For many, the Pixel 2 XL is simply too big. The OnePlus 5T on the other hand isn’t too tall, fits perfectly in my palm so I can easily use the device with one hand. It’s not too big, not too small but juuuuuust right.
The Pixel 2 XL just feels clunky in comparison and while I’d still much prefer smaller-sized devices like the Samsung Galaxy S9, the OnePlus 5T is the perfect compromise.
It looks freaking great 😎
It’s not easy to find high-end phones that aren’t fully covered in glass, let alone those in a matte white finish. Go ahead and look. I’ll wait. You back? Cool.
When it comes to premium, the only Android devices to come in matte white are the Pixel 2/2XL and the OnePlus 5T. That’s about it. Even though the OnePlus 5T is technically no longer available in eggshell white, I was able to find one for a great price on Swappa and wasted no time in picking it up. I can now die happy.
The best value in Android 🤑
After all is said and done, the OnePlus 5T is the only premium, high-end Android smartphone that actually respects your wallet. It’s a great phone at an honest price and simply put, you wont find a better value in Android — hands down.
So while you bust your ass at your 9-to-5, ask yourself why you’re paying nearly double for a smartphone that still doesn’t match the raw speed or performance of the OnePlus 5T. After forking over $950 for the Pixel 2 XL — the most I’ve ever spent on a brand new smartphone — this is something I had to come to terms with.
In the end, I just couldn’t justify Google’s high asking price, not with the OnePlus 5T staring me in the face. It just wasn’t worth it to me, no matter how quick those Android updates rolled out.
For now, it seems the OnePlus 5T has officially been discontinued, so your only chance to find one now is Craigslist, Swappa, or sites like eBay. If you’re looking for a great deal on one of the best Android devices around, it’s a not a bad idea.
What I miss
Google’s magical HDR+ 📸
Of course, the Pixel 2’s biggest selling point is that wonderful camera. Not so much the hardware (it’s pretty similar to everything else on the market) but Google’s own in-house HDR+ software backing it up. It’s the best quality shooter you’ll find on just about any Android device. It really does live up to the hype, leaving the OnePlus 5T and its stock camera app in the dust.
Out of the box, there is no HDR+ on the OnePlus 5T — as this is an exclusive Google device specific feature — but there are workarounds. Installing a hacked version of the PIxel’s app onto the 5T brings some of those HDR+ benefits and while it helps a lot with low light photography, it’s far from ideal. The app is all around unstable, glitchy, and a little hard to setup.
Even on a good day with everything working properly, you still lose out on the Pixel 2’s OIS — something that’s sorely missing from OnePlus 5T — and it’s painfully obvious when attempting to shoot video inside 3rd party apps like Instagram.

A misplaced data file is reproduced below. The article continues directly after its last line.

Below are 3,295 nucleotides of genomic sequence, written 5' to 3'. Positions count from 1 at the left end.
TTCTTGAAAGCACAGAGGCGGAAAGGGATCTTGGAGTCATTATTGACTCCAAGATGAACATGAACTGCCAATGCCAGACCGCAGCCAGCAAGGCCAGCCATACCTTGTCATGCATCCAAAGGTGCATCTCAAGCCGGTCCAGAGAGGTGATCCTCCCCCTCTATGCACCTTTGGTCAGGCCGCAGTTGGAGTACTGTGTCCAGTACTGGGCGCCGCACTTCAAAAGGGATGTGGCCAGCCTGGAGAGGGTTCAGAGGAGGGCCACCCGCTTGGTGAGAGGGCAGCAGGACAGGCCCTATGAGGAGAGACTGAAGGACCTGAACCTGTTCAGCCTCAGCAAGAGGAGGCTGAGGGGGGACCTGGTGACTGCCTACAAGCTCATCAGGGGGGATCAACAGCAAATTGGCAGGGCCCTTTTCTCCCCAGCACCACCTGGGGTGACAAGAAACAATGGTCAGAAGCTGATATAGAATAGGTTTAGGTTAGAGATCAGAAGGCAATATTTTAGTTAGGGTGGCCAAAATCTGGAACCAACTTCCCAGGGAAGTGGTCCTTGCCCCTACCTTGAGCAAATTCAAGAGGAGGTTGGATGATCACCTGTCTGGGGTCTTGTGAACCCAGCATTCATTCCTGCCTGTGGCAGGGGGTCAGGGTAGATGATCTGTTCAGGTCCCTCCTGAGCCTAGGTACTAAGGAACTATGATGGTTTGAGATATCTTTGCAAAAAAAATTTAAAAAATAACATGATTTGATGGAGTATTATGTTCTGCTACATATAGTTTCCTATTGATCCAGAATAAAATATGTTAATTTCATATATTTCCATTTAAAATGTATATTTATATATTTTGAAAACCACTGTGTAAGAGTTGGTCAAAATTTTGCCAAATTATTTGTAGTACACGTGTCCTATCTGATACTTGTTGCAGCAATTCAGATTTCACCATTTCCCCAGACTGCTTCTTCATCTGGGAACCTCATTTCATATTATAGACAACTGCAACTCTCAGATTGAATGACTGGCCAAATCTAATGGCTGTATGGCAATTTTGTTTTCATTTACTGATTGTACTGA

Motion photos 🕺
Motion photos are a new development, something that was introduced on the Pixel 2/2 XL. It’s a great feature, one I’ve been using since the iPhone 6S and even Android devices like the Galaxy S8. Motion photos allow you to record short video clips while snapping photos with your camera, giving you the option to view either inside your gallery.
These can later be shared as video clips or GIFs and are a fun way to get an almost “behind the scenes” look at what happened before/after snapping a photo. This feature sadly doesn’t exist on the OnePlus 5T for no other reason than OnePlus doesn’t seem to think anybody really wants it. It’s a damn shame really.
Front facing speakers 🔊
Front facing speakers is one of those things you don’t really realize you’ll miss until it’s gone. Not every device has them, but even those that don’t put some effort into simulating the effect by blasting media through the earpiece as well as the primary speaker (the iPhone X or Galaxy S9 for instance). The OnePlus 5T only features a single, bottom firing speaker that forces you to cup your hand over it like an animal in order to watching YouTube videos in louder environments. Thanks, OnePlus.
Water resistance for shower watching 🛀
Apparently I’m the only weirdo that incorporates cartoon watching in their daily shower routine but hey, that’s okay. It’s something I’ve enjoyed ever since water resistant phones starting becoming more commonplace and miss this morning ritual with my Pixel 2 XL.
The OnePlus 5T, unfortunately, isn’t one of these new water resistant devices and because of that, shower-time is now a much more lonely experience.
Always-on Display 🕐
The Pixel 2’s Ambient display — aka “Always-on Display” — is one of the best features to come to Android in a quite some time. When enabled, the feature constantly shows you the time and notification icons, even while your phone is sleeping. To help prevent burn-in, the dimly lit clock will slightly change position around the screen and has a minimal impact on battery life thanks to the phone’s AMOLED display panel.
The Ambient display gives you quick information at a glance (without having to full activate the display) and it’s just one of those modern day conveniences I miss having on my phone. It’s a small but important feature, one I’m disappointed doesn’t have an equivalent on the OnePlus 5T.
Always listening to music 🎵
The Pixel 2 has a very helpful feature called “Now Playing.” This is an always-listening feature that scans for music playing in your surroundings, displaying the artist/song title right on your lockscreen. It’s a lot like Shazam except you don’t have to think about it — it’s always working, always listening.
I honestly didn’t think I’d get much use out of this feature but 3rd party apps, allowing you to keep a history of the tagged music, made this feature into something truly useful and something I really miss on my 5T.
Streaming Netflix in full HD 🍿
This is more of gripe with the OnePlus 5T than anything. The phone can’t take full advantage of its HD+ display while streaming Netflix or Amazon Prime Video. It’s a weird DRM issue that prevents full HD video on these services, one that requires sending the phone back to OnePlus for a fix.
Not very many people have time for that and probably even less of them know there’s even the issue in the first place. Still, this is a uniquely OnePlus 5/5T problem. The Pixel 2 on the other hand has no problem streaming everything in its native display resolution. You know, like any other phone on the market.
March 27, 2018 at 09:15AM